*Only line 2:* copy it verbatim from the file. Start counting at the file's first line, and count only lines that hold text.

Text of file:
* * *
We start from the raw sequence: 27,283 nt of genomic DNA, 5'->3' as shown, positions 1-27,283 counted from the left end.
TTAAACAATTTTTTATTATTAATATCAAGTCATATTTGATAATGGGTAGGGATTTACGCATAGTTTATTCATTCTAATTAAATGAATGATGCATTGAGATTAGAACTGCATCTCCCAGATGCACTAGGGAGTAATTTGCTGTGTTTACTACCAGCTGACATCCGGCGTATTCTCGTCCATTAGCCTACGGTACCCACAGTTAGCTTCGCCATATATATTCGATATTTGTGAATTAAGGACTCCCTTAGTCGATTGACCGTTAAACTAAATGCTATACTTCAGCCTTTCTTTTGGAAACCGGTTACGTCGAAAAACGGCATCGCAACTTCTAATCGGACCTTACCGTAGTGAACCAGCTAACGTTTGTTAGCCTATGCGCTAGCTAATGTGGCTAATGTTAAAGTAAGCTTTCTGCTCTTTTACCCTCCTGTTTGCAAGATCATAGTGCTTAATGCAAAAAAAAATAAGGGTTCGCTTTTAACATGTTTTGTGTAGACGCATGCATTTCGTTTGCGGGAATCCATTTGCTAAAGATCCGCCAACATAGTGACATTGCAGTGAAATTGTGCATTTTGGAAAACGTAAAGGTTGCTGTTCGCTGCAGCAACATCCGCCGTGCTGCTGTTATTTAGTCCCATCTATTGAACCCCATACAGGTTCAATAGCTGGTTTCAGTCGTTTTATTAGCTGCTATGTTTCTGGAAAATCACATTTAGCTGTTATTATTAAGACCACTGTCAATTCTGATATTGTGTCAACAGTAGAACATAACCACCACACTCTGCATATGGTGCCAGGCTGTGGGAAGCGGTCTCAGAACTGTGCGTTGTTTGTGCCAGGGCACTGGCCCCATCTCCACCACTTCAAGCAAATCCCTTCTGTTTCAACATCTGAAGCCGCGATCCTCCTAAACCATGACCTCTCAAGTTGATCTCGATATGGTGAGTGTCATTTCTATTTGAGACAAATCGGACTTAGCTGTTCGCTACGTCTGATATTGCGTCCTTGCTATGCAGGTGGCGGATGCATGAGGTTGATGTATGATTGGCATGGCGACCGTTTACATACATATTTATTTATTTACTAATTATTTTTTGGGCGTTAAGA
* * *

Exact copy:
TTAAACAATTTTTTATTATTAATATCAAGTCATATTTGATAATGGGTAGGGATTTACGCATAGTTTATTCATTCTAATTAAATGAATGATGCATTGAGATTAGAACTGCATCTCCCAGATGCACTAGGGAGTAATTTGCTGTGTTTACTACCAGCTGACATCCGGCGTATTCTCGTCCATTAGCCTACGGTACCCACAGTTAGCTTCGCCATATATATTCGATATTTGTGAATTAAGGACTCCCTTAGTCGATTGACCGTTAAACTAAATGCTATACTTCAGCCTTTCTTTTGGAAACCGGTTACGTCGAAAAACGGCATCGCAACTTCTAATCGGACCTTACCGTAGTGAACCAGCTAACGTTTGTTAGCCTATGCGCTAGCTAATGTGGCTAATGTTAAAGTAAGCTTTCTGCTCTTTTACCCTCCTGTTTGCAAGATCATAGTGCTTAATGCAAAAAAAAATAAGGGTTCGCTTTTAACATGTTTTGTGTAGACGCATGCATTTCGTTTGCGGGAATCCATTTGCTAAAGATCCGCCAACATAGTGACATTGCAGTGAAATTGTGCATTTTGGAAAACGTAAAGGTTGCTGTTCGCTGCAGCAACATCCGCCGTGCTGCTGTTATTTAGTCCCATCTATTGAACCCCATACAGGTTCAATAGCTGGTTTCAGTCGTTTTATTAGCTGCTATGTTTCTGGAAAATCACATTTAGCTGTTATTATTAAGACCACTGTCAATTCTGATATTGTGTCAACAGTAGAACATAACCACCACACTCTGCATATGGTGCCAGGCTGTGGGAAGCGGTCTCAGAACTGTGCGTTGTTTGTGCCAGGGCACTGGCCCCATCTCCACCACTTCAAGCAAATCCCTTCTGTTTCAACATCTGAAGCCGCGATCCTCCTAAACCATGACCTCTCAAGTTGATCTCGATATGGTGAGTGTCATTTCTATTTGAGACAAATCGGACTTAGCTGTTCGCTACGTCTGATATTGCGTCCTTGCTATGCAGGTGGCGGATGCATGAGGTTGATGTATGATTGGCATGGCGACCGTTTACATACATATTTATTTATTTACTAATTATTTTTTGGGCGTTAAGA